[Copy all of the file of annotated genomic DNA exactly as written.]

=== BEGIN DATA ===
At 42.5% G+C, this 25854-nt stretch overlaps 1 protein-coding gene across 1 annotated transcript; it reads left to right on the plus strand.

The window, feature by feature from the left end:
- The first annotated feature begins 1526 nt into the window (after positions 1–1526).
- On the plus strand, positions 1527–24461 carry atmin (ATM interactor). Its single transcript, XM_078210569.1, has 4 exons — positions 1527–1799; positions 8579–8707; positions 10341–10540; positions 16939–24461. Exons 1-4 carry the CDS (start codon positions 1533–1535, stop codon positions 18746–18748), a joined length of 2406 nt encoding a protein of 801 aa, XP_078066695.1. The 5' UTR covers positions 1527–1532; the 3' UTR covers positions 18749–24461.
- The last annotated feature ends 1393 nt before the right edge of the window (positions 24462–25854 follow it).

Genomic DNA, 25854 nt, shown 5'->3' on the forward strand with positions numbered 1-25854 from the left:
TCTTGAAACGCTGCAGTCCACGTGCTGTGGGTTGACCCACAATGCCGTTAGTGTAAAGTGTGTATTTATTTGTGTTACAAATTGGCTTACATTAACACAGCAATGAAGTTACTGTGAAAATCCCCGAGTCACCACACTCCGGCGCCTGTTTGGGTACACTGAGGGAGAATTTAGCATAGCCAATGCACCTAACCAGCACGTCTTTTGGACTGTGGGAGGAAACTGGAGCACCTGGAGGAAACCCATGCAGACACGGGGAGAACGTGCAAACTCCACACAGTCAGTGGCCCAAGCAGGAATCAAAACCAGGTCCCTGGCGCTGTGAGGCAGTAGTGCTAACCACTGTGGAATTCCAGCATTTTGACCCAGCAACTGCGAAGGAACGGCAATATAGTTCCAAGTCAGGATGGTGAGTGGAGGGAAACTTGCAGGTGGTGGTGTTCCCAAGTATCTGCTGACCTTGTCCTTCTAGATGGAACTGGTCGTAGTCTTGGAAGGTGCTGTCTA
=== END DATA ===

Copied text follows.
At 42.5% G+C, this 25854-nt stretch overlaps 1 protein-coding gene across 1 annotated transcript; it reads left to right on the plus strand.

The window, feature by feature from the left end:
- The first annotated feature begins 1526 nt into the window (after positions 1–1526).
- On the plus strand, positions 1527–24461 carry atmin (ATM interactor). Its single transcript, XM_078210569.1, has 4 exons — positions 1527–1799; positions 8579–8707; positions 10341–10540; positions 16939–24461. Exons 1-4 carry the CDS (start codon positions 1533–1535, stop codon positions 18746–18748), a joined length of 2406 nt encoding a protein of 801 aa, XP_078066695.1. The 5' UTR covers positions 1527–1532; the 3' UTR covers positions 18749–24461.
- The last annotated feature ends 1393 nt before the right edge of the window (positions 24462–25854 follow it).

Genomic DNA, 25854 nt, shown 5'->3' on the forward strand with positions numbered 1-25854 from the left:
TCTTGAAACGCTGCAGTCCACGTGCTGTGGGTTGACCCACAATGCCGTTAGTGTAAAGTGTGTATTTATTTGTGTTACAAATTGGCTTACATTAACACAGCAATGAAGTTACTGTGAAAATCCCCGAGTCACCACACTCCGGCGCCTGTTTGGGTACACTGAGGGAGAATTTAGCATAGCCAATGCACCTAACCAGCACGTCTTTTGGACTGTGGGAGGAAACTGGAGCACCTGGAGGAAACCCATGCAGACACGGGGAGAACGTGCAAACTCCACACAGTCAGTGGCCCAAGCAGGAATCAAAACCAGGTCCCTGGCGCTGTGAGGCAGTAGTGCTAACCACTGTGGAATTCCAGCATTTTGACCCAGCAACTGCGAAGGAACGGCAATATAGTTCCAAGTCAGGATGGTGAGTGGAGGGAAACTTGCAGGTGGTGGTGTTCCCAAGTATCTGCTGACCTTGTCCTTCTAGATGGAACTGGTCGTAGTCTTGGAAGGTGCTGTCTA